Progress is being made on the cataloguing of collections material in the institutional archive with descriptions now ready to be uploaded onto Archives Hub. I have discovered several interesting finds during the sorting of this material with some of these highlighted below.
I have recently discovered two floppy discs whilst listing this material. This can pose a number of preservation issues due to floppy discs no longer being used as a storage medium, whilst it is likely that files have been saved in formats which are now obsolete. As computers at the Society do not possess the hardware to open floppy discs, we purchased a special reader which can be linked up to the computer.
Once virus testing has taken place, I will examine the files to see which file formats have been used and whether they can be opened. To do this, the file format identification tool DROID will be used. It works by scanning the files on the floppy disc and collecting metadata from them. This will include the file name, file extension, file format name and file format version. For those file formats which are now obsolete, a decision will need to be made around how to access these. The most popular method will be to migrate the files into a more accessible format by using migration software.
Hopefully most of these files can be accessed by migrating to a newer format, but it is inevitable that some can’t be accessed without the use of specialist software. Examples like this illustrate the vulnerabilities of digital material, with storage media that was popular just 15 years ago no longer being used.
There are various types of articles, posters, programmes and other promotional material that illustrate the different ways in which the Society has promoted its collections over the years. This includes a programme advertising the ‘In Good Company – The Royal Asiatic Society and India’ exhibition which was held at Christie’s in 2008, an article from the Graphic newspaper in 1910 about the Society, and bookmarks illustrating the ‘Statue of Zhenwu the Dark Warrior’ and ‘Arrow Vase: from ritual to game’. These objects were both on loan to the Society from the Horniman Museum between 1st Sept-6 Dec 2016 and 14 Sept-14 Dec 2018.
I have also come across a large section of collections and cataloguing lists that have been produced during the Society’s history. Before the introduction of an online cataloguing system, paper lists would have been important in helping to retrieve and document collections. In some cases, these are still used to help researchers who visit the Society today. Some highlights include: a list of books that were deposited with Lloyds Bank during the onset of WW2, old manuscript lists, a list of coins in the RAS cabinet by the Society’s former Librarian, Dr Oliver Codrington, and a list of paintings, drawings and photographs in the RAS Library.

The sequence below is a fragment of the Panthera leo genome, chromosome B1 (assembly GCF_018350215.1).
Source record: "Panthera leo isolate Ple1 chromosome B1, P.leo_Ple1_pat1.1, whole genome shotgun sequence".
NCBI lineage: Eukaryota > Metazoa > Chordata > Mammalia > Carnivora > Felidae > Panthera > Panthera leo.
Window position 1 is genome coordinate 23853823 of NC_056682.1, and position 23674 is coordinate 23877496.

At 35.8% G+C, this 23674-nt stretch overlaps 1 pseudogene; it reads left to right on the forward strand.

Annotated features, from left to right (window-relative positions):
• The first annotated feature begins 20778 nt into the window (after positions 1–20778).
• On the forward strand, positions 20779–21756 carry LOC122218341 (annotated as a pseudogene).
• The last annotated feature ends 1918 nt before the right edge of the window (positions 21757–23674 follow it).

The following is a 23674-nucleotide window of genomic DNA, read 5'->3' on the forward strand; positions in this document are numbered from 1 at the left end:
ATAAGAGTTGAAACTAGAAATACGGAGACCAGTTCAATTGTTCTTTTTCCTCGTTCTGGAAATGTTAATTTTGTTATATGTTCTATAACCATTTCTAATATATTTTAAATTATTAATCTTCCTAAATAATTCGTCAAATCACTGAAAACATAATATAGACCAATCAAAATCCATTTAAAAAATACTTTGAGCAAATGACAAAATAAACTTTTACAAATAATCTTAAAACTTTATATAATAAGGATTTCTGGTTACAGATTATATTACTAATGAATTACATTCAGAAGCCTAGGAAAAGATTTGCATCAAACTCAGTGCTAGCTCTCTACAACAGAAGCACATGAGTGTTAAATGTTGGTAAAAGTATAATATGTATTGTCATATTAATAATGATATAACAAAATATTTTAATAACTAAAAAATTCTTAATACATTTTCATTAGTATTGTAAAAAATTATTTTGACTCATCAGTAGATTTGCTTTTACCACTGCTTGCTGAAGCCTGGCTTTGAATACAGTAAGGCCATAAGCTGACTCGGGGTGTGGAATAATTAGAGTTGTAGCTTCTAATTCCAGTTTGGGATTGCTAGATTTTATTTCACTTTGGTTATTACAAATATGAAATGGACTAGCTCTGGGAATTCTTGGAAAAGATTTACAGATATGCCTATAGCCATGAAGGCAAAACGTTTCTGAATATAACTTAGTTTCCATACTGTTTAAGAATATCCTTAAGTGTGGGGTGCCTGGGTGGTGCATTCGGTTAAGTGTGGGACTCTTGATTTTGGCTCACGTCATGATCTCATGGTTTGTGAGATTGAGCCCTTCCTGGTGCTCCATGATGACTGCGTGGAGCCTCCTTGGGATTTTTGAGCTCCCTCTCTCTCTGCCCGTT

There are also records which illustrate how the Library has operated and evolved over its history. This includes typed lists of former Society Librarians, papers written about the history of the Library and plans for an automated cataloguing project in 2004.
It is hoped that once these items are listed on Archives Hub, it will provide an insight into how the Library has operated since the Society’s founding in 1823 and how its collections have developed over the last two centuries.
Bayly Prize Ceremony:
This Thursday (11th November), we welcomed the three finalists of this year’s Bayly Prize who gave presentations based on their doctoral theses. This included Dr Mallika Leuzinger on ‘Dwelling in Photography: Intimacy, Amateurism and the Camera in South Asia’, Dr Stefano Gandolfo on ‘The Streams of Knowledge: Organising the Siku quanshu 四庫全書’’ and Dr Shreyashi Dasgupta on ‘The Accommodation City: Private Low-Income Housing and Urban Space in Dhaka and Mumbai’.
Attendees joined the event in-person at Stephenson Way as well as online by Zoom, and were able to enjoy stimulating introductions to three fascinating projects. We look forward to welcoming each of the finalists back to the Society next year, for individual lectures dedicated to their doctoral topics.
The presentations were followed by a reception at the Society where this year’s Bayly Prize winner, Mallika Leuzinger, was congratulated for her award.
Amir Parsa Lecture:
Please join us at 6:30pm on Tuesday November 23rd for a hybrid lecture given by Amir Parsa on ‘Patriarchal Honour, Women, and War: The Concept of ‘Namus’ in Naderid Iran’s Military Narratives’.
If you would like to attend, please email email@example.com to register. As this is a hybrid event, please don’t forget to state your preference for attending in-person or virtually. We look forward to seeing many of you there!
A reminder that on next Tuesday (16th November) at 6:30 pm, Dr Lesley S Pullen will be giving a hybrid lecture on ‘Patterned Splendour: Textiles depicted on Javanese sculpture 8th to 15th century’.
This event is already proving very popular so early registration is recommended! Please email firstname.lastname@example.org to register, stating your preference for attending in-person or virtually.